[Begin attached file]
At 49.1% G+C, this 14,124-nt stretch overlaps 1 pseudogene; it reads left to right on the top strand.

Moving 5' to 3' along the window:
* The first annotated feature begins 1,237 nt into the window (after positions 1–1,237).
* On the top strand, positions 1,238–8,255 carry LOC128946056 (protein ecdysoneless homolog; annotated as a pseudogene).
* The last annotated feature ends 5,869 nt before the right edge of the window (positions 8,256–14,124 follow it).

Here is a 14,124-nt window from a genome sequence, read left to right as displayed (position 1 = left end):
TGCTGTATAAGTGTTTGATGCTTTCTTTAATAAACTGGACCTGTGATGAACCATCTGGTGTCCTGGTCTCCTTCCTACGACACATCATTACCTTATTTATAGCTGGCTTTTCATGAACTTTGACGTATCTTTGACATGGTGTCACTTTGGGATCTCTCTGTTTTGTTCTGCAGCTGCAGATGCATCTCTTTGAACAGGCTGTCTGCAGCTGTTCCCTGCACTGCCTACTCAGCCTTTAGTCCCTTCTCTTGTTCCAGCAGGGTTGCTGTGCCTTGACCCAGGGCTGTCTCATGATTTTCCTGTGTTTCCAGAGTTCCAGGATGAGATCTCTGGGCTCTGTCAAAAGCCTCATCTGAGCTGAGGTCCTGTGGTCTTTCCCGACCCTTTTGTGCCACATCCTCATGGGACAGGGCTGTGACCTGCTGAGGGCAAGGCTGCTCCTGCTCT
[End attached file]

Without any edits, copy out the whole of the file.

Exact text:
At 49.1% G+C, this 14,124-nt stretch overlaps 1 pseudogene; it reads left to right on the top strand.

Moving 5' to 3' along the window:
* The first annotated feature begins 1,237 nt into the window (after positions 1–1,237).
* On the top strand, positions 1,238–8,255 carry LOC128946056 (protein ecdysoneless homolog; annotated as a pseudogene).
* The last annotated feature ends 5,869 nt before the right edge of the window (positions 8,256–14,124 follow it).

Here is a 14,124-nt window from a genome sequence, read left to right as displayed (position 1 = left end):
TGCTGTATAAGTGTTTGATGCTTTCTTTAATAAACTGGACCTGTGATGAACCATCTGGTGTCCTGGTCTCCTTCCTACGACACATCATTACCTTATTTATAGCTGGCTTTTCATGAACTTTGACGTATCTTTGACATGGTGTCACTTTGGGATCTCTCTGTTTTGTTCTGCAGCTGCAGATGCATCTCTTTGAACAGGCTGTCTGCAGCTGTTCCCTGCACTGCCTACTCAGCCTTTAGTCCCTTCTCTTGTTCCAGCAGGGTTGCTGTGCCTTGACCCAGGGCTGTCTCATGATTTTCCTGTGTTTCCAGAGTTCCAGGATGAGATCTCTGGGCTCTGTCAAAAGCCTCATCTGAGCTGAGGTCCTGTGGTCTTTCCCGACCCTTTTGTGCCACATCCTCATGGGACAGGGCTGTGACCTGCTGAGGGCAAGGCTGCTCCTGCTCT